Review by Frank Plowright
A few interesting editorial decisions determine the overall appeal of this Wonder Woman collection compiled to coincide with the 2017 movie. The first is to ignore anything before the reboot by George Pérez in 1987, which is understandable enough, especially as that revision was carried out to the highest standards of the day. The second is not to spend time searching through the files for useable single issue stories, but to go with individual chapters from longer tales. In most cases this means presenting the climax without the set-up, but anyone possessed of a basic knowledge of Wonder Woman’s history can fill in the gaps easily enough.
Where the book is more successful is by concentrating on desperate, last-ditch scenarios that display the highest quality heroism on Wonder Woman’s part. Again and again Diana faces overwhelming odds against more powerful beings and comes up triumphant no matter the personal sacrifice. And that personal sacrifice is great. Stories by John Byrne and Greg Rucka both end with Wonder Woman at a considerable physical disadvantage, doing their job by making us wonder how she’ll recover.
Some artists are unable to resist the presentation of a cheesecake version of Wonder Woman, but this isn’t overwhelming, although it’s accepted that for some people Wonder Woman in her bathing suit exemplifies the objectification of women in comics. They might want to take a look at Power Girl’s depiction to note degrees of exaggeration. Overlooking that, the art is extremely good throughout, from the uncharacteristic and elegant small panels used by Pérez to the cinematic action of Chris Batista. The exceptions are several of the assorted artists contributing to Wonder Woman taking on a mind-controlled Superman, which is littered with mismatched figures and distorted poses. Wonder Woman’s costume is modified considerably through the years, which is unusual for a very marketable character, ending up with the present day far more simplified version lacking the original stars and stripes motif. That’s seen in the most interesting art on display by virtue of Cliff Chiang (featured page) almost dispensing entirely with the visual touchstones associated with Wonder Woman. His work is dark and gritty, without big pin-up panels and rarely features Wonder Woman in isolation or close-up. What seems an extremely interesting accompanying story by Brian Azzarello is hampered by this conclusion being presented without the previous chapters, but it’s a fascinating insight into Wonder Woman.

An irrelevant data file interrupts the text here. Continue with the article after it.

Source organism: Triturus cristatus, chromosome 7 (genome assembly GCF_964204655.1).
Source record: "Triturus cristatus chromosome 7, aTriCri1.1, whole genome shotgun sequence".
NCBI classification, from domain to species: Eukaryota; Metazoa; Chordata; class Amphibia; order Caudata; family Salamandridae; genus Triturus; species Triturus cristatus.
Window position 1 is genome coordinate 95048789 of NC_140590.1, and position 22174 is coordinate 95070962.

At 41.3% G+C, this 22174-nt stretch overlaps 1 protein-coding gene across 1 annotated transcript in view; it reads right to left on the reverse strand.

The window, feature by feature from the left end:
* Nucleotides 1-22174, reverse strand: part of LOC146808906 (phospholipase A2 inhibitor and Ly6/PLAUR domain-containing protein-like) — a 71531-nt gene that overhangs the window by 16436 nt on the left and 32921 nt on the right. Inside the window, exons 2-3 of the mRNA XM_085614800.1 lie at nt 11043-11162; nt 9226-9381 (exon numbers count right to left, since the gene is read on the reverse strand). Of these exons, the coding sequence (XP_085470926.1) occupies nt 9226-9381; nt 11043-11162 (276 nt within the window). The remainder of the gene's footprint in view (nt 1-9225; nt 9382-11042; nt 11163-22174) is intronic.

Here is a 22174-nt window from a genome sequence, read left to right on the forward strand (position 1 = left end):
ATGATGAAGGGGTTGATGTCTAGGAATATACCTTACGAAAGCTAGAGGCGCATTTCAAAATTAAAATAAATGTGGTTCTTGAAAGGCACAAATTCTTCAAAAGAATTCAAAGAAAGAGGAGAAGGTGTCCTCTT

It’s very noticeable that the word count diminishes considerably as the issues presented near the present day, with the writers more confident in letting the artists tell the story. Interestingly the worst culprit for excess and extraneous verbiage is Byrne, himself a very good artist.
The most puzzling inclusion is a single chapter of yet another Justice League reboot. It includes a couple of good pin-up pages from Jim Lee, and the opening portion features Wonder Woman, but beyond that her participation is minimal, and hardly fits the title remit.
Otherwise battles are what the title promises, and battles is what we’re given, but a lot of the stories reduce Wonder Woman to a one note character in presenting just the slam-bang finales to longer material. All things considered, anyone just wanting a single Wonder Woman sampler would be better off with a greatest hits collection or the work of Pérez alone.